Yarmouth Stadium Guide

Yarmouth Stadium opened in 1940 in the small village of West Caister, located in the Borough of Great Yarmouth. It all came about because two professional gamblers named Len Franklin & Ernie Wedon visited the newly built Clapton Stadium in 1928 and thought it would be a good thing to introduce to their local area. Franklin, in particular, got the racing bug, regularly heading to Harringay and White City Stadiums.

The venue has always hosted greyhound racing and has also been a speedway and stock car racing course over the years. It is designed to cope with the sort of crowds that enjoy going to racing, boasting a 240-seat restaurant, as well as numerous executive suites and fast food areas. There are also a number of bars throughout the stadium where you can get yourself a drink or two as the night goes on.

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Race Days & Times

You can go to watch racing at Yarmouth Stadium three times a week. There’s racing in the evening on a Monday, a Wednesday and a Saturday, with times differing depending on which day it is you decide to head there.

Doors open at 6pm on both Mondays and Wednesdays, with the first race getting off at 6.30pm. On Saturdays, everything shifts a little later, so the doors open at 6.30pm to give you time to have a drink and unwind before the first race at 7.30pm.

Visiting

  • Ticket Prices: How much you’ll pay depends on your age. If you’re an adult then it will cost you £8, whilst senior citizens will be set back £6.50. Anyone under the age of sixteen will be able to get in for free. Those prices include your Race Card, as well as parking.
  • Getting There: Yarmouth Stadium is to the North of the centre of Great Yarmouth itself. It’s about two miles from Great Yarmouth Train Station, so that’ll take you around ten minutes in a car or forty minutes on foot. If you fancy getting the bus then numbers 1, 1A, 4, 6, 7, 8, 271 and 730 all stop near the stadium.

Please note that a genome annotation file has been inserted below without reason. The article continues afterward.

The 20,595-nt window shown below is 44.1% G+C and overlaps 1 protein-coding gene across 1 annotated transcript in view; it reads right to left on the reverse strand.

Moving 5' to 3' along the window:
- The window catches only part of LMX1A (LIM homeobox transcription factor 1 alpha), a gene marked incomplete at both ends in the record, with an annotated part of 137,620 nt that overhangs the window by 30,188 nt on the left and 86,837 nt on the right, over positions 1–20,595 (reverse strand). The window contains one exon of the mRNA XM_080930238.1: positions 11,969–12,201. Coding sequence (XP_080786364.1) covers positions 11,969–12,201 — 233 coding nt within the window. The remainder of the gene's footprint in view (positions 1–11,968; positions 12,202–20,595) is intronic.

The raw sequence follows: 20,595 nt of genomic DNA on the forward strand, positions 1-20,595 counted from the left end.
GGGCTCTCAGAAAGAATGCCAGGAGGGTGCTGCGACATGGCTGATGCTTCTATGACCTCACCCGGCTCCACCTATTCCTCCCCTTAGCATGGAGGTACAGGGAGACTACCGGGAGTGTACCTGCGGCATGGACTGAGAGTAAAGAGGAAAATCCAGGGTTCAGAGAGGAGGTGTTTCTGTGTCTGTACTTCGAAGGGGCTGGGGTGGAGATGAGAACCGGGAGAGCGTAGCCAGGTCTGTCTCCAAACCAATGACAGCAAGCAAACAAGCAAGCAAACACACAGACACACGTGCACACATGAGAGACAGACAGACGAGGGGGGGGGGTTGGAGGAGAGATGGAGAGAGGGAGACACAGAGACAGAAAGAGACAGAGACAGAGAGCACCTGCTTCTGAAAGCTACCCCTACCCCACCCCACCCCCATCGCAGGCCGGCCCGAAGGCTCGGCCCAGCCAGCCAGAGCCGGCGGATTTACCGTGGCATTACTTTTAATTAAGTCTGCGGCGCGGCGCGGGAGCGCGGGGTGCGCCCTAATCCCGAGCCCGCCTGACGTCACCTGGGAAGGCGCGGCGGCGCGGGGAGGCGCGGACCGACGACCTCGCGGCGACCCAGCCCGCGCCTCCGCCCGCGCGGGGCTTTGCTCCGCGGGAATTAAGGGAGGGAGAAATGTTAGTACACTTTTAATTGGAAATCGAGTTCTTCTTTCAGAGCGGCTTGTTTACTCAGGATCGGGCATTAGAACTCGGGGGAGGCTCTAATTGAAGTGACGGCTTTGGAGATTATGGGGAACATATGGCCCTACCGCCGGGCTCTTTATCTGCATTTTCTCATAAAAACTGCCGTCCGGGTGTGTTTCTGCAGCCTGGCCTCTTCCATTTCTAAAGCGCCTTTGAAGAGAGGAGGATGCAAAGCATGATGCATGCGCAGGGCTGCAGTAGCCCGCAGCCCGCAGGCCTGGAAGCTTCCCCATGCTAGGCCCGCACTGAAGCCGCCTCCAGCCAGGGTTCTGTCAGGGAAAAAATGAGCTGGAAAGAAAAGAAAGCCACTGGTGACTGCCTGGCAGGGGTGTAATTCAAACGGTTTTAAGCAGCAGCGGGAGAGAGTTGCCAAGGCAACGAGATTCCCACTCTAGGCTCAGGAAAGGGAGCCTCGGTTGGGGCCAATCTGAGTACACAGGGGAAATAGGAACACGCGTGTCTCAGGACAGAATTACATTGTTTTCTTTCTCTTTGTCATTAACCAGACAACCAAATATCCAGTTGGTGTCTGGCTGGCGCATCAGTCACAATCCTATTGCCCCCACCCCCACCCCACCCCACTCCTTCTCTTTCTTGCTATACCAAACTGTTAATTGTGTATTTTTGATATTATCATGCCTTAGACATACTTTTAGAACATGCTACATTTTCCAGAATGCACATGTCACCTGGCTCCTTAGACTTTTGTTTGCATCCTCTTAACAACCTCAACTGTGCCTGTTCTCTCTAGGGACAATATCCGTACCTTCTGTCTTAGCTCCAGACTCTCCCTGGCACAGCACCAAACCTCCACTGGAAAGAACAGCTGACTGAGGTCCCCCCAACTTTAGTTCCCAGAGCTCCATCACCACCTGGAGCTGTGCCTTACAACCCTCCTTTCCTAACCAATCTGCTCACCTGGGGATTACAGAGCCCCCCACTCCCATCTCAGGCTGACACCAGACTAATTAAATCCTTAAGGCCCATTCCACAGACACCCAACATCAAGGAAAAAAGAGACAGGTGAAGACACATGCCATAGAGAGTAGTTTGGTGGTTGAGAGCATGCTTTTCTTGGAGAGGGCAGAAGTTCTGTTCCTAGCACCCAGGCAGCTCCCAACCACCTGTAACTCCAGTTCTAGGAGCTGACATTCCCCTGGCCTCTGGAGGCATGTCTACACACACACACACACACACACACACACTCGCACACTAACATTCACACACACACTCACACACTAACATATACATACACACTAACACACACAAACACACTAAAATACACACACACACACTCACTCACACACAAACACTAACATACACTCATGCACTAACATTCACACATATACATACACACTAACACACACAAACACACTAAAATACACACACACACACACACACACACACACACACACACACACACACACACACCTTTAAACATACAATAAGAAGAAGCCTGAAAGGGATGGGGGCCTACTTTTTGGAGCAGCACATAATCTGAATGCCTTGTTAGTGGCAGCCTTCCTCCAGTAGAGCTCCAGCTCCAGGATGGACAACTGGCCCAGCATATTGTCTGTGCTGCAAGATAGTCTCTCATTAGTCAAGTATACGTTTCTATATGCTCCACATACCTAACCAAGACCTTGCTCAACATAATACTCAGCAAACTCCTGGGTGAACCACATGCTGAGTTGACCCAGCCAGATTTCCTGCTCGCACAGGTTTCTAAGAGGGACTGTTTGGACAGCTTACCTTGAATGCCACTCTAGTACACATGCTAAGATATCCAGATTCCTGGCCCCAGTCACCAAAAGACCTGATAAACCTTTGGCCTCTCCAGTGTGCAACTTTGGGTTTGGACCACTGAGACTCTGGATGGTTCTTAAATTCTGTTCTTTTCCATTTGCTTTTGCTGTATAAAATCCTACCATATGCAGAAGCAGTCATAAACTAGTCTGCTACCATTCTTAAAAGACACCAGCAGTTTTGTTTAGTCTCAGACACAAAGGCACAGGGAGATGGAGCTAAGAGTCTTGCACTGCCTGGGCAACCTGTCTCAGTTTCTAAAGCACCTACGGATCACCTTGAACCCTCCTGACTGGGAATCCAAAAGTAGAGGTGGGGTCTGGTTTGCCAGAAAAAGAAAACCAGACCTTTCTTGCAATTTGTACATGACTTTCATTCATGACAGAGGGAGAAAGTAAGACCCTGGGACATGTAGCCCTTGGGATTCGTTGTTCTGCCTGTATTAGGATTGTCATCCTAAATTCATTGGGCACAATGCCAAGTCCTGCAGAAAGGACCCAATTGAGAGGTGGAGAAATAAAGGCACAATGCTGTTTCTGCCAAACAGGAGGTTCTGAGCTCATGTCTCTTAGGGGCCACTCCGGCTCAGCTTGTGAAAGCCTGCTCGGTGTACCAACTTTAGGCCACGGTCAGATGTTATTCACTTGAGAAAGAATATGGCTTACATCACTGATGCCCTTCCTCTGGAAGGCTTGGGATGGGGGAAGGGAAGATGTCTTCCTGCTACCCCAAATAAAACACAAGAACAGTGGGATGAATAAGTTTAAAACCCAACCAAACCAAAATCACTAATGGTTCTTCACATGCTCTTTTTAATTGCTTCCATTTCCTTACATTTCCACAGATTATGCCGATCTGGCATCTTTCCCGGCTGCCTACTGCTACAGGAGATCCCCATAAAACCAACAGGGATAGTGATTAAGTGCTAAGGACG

• Parking Parking at Yarmouth Stadium is included in the cost of your ticket price.

History

We mentioned Len Franklin & Ernie Wedon in the introduction and now we carry on their story. The pair initially used money from investments in stocks and shares to buy space on the side of Yarmouth Road where they installed a ‘flapping track’. They opened in on the 25th of March in 1932, leasing a field on the opposite side of the road at the same time where they applied for planning permission in order to build a new stadium. To begin with that application was refused, but the decision got overturned and building work began in 1939.

Great Yarmouth’s new stadium was ready to open for business on the 11th of May, 1940. Any history buffs amongst you will know that that was also the day that Nazi Germany invaded both the Netherlands and Belgium, resulting in the subsequent evacuation of the Yarmouth area. The meetings still went ahead in the afternoon but it didn’t get the fanfare that the owners might have hoped. The majority of the staff were soon called up to serve in the Second World War until the stadium was eventually closed and taken over by the country’s fire and rescue services.

In the wake of the war, the pair were joined by Clifford Yaxley and the trio formed the Norfolk Greyhound Racing Company. They re-opened the stadium on the 7th of December in 1946, with a boom in interest in racing from people who had survived a war and wanted to let their hair down helping them draw in decent crowds. Soon after it opened, Weldon sold his shares in the company in order to buy Ipswich Stadium instead.

Between 1939 and 1975, the stadium was independent. Races that took place there, such as the East Anglian Derby, were therefore classed as unlicensed events. That changed in 1975 when they became affiliated with the National Greyhound Racing Club. The move to become permitted by the NGRC didn’t affect business much with the stadium announcing in 1987 that they were the first track to make a totalisator turnover of more than £1 million. The greyhound racing wasn’t the stadium’s only income either. They held a market on a Sunday, stock car racing during the week and regularly held bingo nights.

Perhaps the biggest change in the makeup of the stadium came in 2006 when £2.5 million was spent on the building of a new grandstand named in honour of Len Franklin. It includes a 250-seat restaurant, as well as a trio of executive boxes. Six years later nearly £200,000 more was spent improving the track. The work paid off, too – Mark Wallis was named Champion Trainer in 2012, 2013 and 2014 as a handler at Yarmouth.

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